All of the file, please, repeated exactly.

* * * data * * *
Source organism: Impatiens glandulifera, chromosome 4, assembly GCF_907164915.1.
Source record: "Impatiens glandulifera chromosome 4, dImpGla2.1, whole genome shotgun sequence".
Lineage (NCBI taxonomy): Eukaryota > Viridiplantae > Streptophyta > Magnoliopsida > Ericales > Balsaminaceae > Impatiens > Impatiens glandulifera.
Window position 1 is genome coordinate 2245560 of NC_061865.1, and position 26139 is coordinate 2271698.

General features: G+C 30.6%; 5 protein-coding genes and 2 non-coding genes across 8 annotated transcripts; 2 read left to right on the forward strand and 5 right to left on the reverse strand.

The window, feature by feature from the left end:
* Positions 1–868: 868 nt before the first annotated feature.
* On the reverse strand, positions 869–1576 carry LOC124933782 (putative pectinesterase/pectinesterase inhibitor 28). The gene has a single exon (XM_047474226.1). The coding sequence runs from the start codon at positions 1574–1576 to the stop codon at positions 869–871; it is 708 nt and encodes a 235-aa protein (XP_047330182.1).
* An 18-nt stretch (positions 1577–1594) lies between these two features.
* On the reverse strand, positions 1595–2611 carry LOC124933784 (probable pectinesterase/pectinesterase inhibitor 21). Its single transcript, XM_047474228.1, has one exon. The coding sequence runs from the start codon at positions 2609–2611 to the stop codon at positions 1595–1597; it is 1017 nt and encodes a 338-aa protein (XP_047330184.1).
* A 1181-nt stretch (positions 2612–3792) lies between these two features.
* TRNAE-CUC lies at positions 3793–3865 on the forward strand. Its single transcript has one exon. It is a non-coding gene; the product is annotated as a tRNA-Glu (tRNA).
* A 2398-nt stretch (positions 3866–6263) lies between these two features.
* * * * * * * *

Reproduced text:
Source organism: Impatiens glandulifera, chromosome 4, assembly GCF_907164915.1.
Source record: "Impatiens glandulifera chromosome 4, dImpGla2.1, whole genome shotgun sequence".
Lineage (NCBI taxonomy): Eukaryota > Viridiplantae > Streptophyta > Magnoliopsida > Ericales > Balsaminaceae > Impatiens > Impatiens glandulifera.
Window position 1 is genome coordinate 2245560 of NC_061865.1, and position 26139 is coordinate 2271698.

General features: G+C 30.6%; 5 protein-coding genes and 2 non-coding genes across 8 annotated transcripts; 2 read left to right on the forward strand and 5 right to left on the reverse strand.

The window, feature by feature from the left end:
* Positions 1–868: 868 nt before the first annotated feature.
* On the reverse strand, positions 869–1576 carry LOC124933782 (putative pectinesterase/pectinesterase inhibitor 28). The gene has a single exon (XM_047474226.1). The coding sequence runs from the start codon at positions 1574–1576 to the stop codon at positions 869–871; it is 708 nt and encodes a 235-aa protein (XP_047330182.1).
* An 18-nt stretch (positions 1577–1594) lies between these two features.
* On the reverse strand, positions 1595–2611 carry LOC124933784 (probable pectinesterase/pectinesterase inhibitor 21). Its single transcript, XM_047474228.1, has one exon. The coding sequence runs from the start codon at positions 2609–2611 to the stop codon at positions 1595–1597; it is 1017 nt and encodes a 338-aa protein (XP_047330184.1).
* A 1181-nt stretch (positions 2612–3792) lies between these two features.
* TRNAE-CUC lies at positions 3793–3865 on the forward strand. Its single transcript has one exon. It is a non-coding gene; the product is annotated as a tRNA-Glu (tRNA).
* A 2398-nt stretch (positions 3866–6263) lies between these two features.